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Behaviourism vs. Constructivism: What's the Difference?

Edited by Aimie Carlson || By Janet White || Published on January 6, 2024
Behaviourism focuses on observable behaviors and external stimuli, while constructivism emphasizes individual learning through experience and constructing knowledge.

Key Differences

Behaviourism concentrates on observable behaviors and the influence of external stimuli. Constructivism, however, focuses on how individuals construct knowledge through their experiences and interactions.
In behaviourism, the environment is seen as the primary factor shaping behavior through conditioning. Constructivism views the environment as a context for learners to interact with and construct understanding.
Behaviourism advocates for learning as a change in behavior due to external stimuli, often through reinforcement. Constructivism sees learning as an internal process where learners actively build new ideas or concepts based on their experiences.
Behaviourism often portrays the learner as passive, responding to environmental stimuli. In constructivism, learners are active participants in their learning, using critical thinking to build personal understanding.
Behaviourist strategies focus on repetition, reinforcement, and conditioning. Constructivist strategies involve problem-solving, inquiry-based learning, and facilitating personal exploration.

Comparison Chart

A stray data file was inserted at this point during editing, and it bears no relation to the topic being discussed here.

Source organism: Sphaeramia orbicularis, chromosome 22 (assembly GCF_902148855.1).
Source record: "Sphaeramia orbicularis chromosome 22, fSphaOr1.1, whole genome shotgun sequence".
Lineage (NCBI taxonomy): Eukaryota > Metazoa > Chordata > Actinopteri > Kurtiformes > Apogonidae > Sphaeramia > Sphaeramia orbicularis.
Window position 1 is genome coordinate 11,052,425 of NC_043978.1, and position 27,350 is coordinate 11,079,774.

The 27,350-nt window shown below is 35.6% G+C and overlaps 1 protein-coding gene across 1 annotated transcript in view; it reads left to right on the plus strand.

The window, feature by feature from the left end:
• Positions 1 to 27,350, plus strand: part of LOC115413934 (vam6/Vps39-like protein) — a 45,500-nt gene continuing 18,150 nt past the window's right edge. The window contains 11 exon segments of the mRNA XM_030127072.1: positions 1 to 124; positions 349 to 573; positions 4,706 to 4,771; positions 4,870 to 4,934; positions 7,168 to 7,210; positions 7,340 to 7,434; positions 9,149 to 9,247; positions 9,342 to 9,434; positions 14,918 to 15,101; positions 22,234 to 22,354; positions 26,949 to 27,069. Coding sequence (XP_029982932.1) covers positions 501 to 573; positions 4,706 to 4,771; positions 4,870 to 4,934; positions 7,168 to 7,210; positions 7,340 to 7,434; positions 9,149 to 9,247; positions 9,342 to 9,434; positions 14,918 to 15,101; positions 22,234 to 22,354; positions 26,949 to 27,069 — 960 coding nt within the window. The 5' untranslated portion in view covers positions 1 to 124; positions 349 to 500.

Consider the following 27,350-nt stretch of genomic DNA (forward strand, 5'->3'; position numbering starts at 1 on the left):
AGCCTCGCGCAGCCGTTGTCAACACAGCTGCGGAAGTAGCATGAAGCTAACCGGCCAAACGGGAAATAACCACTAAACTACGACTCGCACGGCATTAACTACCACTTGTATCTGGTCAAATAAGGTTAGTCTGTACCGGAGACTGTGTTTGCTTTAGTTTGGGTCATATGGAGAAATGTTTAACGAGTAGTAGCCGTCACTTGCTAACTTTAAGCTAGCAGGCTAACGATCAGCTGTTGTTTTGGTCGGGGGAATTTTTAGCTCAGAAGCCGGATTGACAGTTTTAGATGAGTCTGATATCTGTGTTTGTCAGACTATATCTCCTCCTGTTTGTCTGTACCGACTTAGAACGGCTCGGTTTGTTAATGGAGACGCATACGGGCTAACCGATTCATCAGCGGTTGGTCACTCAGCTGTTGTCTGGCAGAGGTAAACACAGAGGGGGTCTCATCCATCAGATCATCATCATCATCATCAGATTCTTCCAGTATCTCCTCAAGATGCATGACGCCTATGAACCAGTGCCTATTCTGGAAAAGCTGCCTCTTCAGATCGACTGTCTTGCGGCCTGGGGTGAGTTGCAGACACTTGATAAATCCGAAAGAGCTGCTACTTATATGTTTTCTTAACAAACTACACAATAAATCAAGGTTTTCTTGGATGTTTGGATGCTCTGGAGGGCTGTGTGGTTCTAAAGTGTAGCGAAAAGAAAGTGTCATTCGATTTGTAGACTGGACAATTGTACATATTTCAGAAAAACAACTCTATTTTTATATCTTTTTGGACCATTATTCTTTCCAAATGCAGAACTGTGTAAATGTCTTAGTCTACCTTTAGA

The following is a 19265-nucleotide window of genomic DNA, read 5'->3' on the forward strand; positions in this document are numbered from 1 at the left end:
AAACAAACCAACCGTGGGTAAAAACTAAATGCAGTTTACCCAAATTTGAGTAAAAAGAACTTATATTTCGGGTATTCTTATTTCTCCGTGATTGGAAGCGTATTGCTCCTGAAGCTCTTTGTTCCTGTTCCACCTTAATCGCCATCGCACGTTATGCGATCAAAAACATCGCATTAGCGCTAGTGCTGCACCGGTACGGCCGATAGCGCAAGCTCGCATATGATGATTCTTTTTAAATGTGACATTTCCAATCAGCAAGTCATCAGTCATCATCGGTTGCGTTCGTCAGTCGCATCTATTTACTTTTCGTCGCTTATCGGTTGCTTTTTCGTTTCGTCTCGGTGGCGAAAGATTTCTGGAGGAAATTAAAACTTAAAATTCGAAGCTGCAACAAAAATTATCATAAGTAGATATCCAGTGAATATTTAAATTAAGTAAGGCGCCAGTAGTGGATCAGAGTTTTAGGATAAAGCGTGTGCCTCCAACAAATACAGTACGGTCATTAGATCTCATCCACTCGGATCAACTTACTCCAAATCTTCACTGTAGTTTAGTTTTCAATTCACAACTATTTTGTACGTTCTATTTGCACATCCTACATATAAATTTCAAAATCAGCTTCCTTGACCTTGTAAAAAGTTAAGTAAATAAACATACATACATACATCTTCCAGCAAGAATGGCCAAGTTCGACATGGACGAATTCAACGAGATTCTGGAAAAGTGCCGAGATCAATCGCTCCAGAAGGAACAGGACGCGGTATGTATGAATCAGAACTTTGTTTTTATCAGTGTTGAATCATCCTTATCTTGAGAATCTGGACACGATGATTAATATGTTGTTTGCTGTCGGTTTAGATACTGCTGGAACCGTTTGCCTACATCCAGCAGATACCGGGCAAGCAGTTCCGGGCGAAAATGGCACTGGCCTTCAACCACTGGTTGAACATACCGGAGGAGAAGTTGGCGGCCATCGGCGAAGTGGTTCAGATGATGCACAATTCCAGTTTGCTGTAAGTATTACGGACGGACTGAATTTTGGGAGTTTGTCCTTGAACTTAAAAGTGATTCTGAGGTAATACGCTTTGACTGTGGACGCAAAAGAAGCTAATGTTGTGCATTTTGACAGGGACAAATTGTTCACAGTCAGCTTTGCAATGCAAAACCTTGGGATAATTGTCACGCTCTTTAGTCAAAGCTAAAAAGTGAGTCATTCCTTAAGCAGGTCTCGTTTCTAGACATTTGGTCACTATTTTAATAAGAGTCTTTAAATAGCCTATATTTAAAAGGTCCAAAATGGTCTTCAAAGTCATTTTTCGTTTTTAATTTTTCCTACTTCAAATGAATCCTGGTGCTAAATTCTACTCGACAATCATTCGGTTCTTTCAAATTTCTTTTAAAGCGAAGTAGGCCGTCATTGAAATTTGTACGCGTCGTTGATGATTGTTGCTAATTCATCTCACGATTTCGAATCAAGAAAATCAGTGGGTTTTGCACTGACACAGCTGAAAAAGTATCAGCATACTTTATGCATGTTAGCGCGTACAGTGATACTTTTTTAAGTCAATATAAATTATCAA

Learning Focus

Observable behaviors and external stimuli
Individual experiences and knowledge construction

Role of the Environment

Primary factor in shaping behavior
Context for interaction and understanding

Nature of Learning

Change in behavior through reinforcement
Active building of ideas and concepts

Role of the Learner

Passive, responding to stimuli
Active, engaging in critical thinking

Educational Strategies

Repetition, reinforcement, conditioning
Problem-solving, inquiry-based learning

Behaviourism and Constructivism Definitions


Learning theory based on stimulus-response relationships.
Behaviourism uses conditioning to modify behaviors in therapy.


Emphasis on learner's active role in constructing knowledge.
Constructivism involves students in active problem-solving.


Study of observable behavior and external stimuli.
Behaviourism explores how rewards shape a student's behavior.


Application of inquiry-based and explorative learning methods.
Constructivism uses project-based learning to facilitate understanding.


Application of reinforcement and punishment in learning.
Behaviourism applies positive reinforcement to increase desired behaviors.


Focus on internal cognitive processes rather than external behavior.
Constructivism explores how learners interpret and understand new information.


Focus on external behavior changes rather than internal processes.
Behaviourism measures success through changes in observable actions.


Incorporation of learners' backgrounds and experiences in learning.
Constructivism tailors learning experiences to individual backgrounds.


Emphasis on environmental factors in shaping behavior.
Behaviourism studies how environmental cues trigger specific behaviors.


Theory of learning based on experience and personal construction of knowledge.
Constructivism encourages students to build their understanding through exploration.


(British spelling) behaviorism


A movement in modern art originating in Moscow in 1920 and characterized by the use of industrial materials such as glass, sheet metal, and plastic to create nonrepresentational, often geometric objects.


Same as behaviorism.


(arts) A Russian movement in modern art characterized by the creation of nonrepresentational geometric objects using industrial materials.